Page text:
# 7.2.6.2 Binary numeric promotions

**Visual Studio .NET 2003**

Binary numeric promotion occurs for the operands of the predefined `+`

, `–`

, `*`

, `/`

, `%`

, `&`

, `|`

, `^`

, `==`

, `!=`

, `>`

, `<`

, `>=`

, and `<=`

binary operators. Binary numeric promotion implicitly converts both operands to a common type which, in case of the non-relational operators, also becomes the result type of the operation. Binary numeric promotion consists of applying the following rules, in the order they appear here:

- If either operand is of type
`decimal`

, the other operand is converted to type`decimal`

, or a compile-time error occurs if the other operand is of type`float`

or`double`

. - Otherwise, if either operand is of type
`double`

, the other operand is converted to type`double`

. - Otherwise, if either operand is of type
`float`

, the other operand is converted to type`float`

. - Otherwise, if either operand is of type
`ulong`

, the other operand is converted to type`ulong`

, or a compile-time error occurs if the other operand is of type`sbyte`

,`short`

,`int`

, or`long`

. - Otherwise, if either operand is of type
`long`

, the other operand is converted to type`long`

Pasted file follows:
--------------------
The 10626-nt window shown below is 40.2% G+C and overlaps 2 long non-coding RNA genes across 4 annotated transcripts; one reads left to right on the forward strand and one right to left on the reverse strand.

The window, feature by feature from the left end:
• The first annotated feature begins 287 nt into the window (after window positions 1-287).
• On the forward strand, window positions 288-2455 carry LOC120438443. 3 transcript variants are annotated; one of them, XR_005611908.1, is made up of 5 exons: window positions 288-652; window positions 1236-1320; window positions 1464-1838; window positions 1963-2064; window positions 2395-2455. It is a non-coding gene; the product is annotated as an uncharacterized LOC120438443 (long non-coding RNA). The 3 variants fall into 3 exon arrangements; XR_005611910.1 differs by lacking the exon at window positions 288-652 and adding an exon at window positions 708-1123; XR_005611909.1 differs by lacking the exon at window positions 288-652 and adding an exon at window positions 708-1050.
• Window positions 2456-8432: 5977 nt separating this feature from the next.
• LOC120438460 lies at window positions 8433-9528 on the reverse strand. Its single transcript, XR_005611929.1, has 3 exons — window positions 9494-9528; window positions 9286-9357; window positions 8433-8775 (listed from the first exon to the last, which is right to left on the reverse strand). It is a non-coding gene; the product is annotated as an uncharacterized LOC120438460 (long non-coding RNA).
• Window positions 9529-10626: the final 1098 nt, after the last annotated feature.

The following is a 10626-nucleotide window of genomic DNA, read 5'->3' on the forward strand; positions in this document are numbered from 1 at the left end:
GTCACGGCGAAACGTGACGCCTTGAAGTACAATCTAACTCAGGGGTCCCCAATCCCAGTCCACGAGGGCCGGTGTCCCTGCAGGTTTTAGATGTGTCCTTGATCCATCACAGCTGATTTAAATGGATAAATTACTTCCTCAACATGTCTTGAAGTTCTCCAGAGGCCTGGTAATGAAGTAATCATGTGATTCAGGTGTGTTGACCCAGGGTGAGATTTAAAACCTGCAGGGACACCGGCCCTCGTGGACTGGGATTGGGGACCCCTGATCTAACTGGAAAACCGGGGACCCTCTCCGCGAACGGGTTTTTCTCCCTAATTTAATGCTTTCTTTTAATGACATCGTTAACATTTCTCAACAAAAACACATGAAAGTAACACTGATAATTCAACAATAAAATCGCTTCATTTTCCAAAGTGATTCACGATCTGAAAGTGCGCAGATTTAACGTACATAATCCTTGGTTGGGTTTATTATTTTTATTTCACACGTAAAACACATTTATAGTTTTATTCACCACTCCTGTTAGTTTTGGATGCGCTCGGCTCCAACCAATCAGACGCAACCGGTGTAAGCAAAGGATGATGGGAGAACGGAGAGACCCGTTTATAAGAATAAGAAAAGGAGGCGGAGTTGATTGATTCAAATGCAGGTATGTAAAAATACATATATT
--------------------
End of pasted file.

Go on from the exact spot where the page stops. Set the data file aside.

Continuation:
. - Otherwise, if either operand is of type
`uint`

and the other operand is of type`sbyte`

,`short`

, or`int`

, both operands are converted to type`long`

. - Otherwise, if either operand is of type
`uint`

, the other operand is converted to type`uint`

. - Otherwise, both operands are converted to type
`int`

.

Note that the first rule disallows any operations that mix the `decimal`

type with the `double`

and `float`

types. The rule follows from the fact that there are no implicit conversions between the `decimal`

type and the `double`

and `float`

types.

Also note that it is not possible for an operand to be of type `ulong`

when the other operand is of a signed integral type. The reason is that no integral type exists that can represent the full range of `ulong`

as well as the signed integral types.

In both of the above cases, a cast expression can be used to explicitly convert one operand to a type that is compatible with the other operand.

In the example

decimal AddPercent(decimal x, double percent) { return x * (1.0 + percent / 100.0); }

a compile-time error occurs because a `decimal`

cannot be multiplied by a `double`

. The error is resolved by explicitly converting the second operand to `decimal`

, as follows:

decimal AddPercent(decimal x, double percent) { return x * (decimal)(1.0 + percent / 100.0); }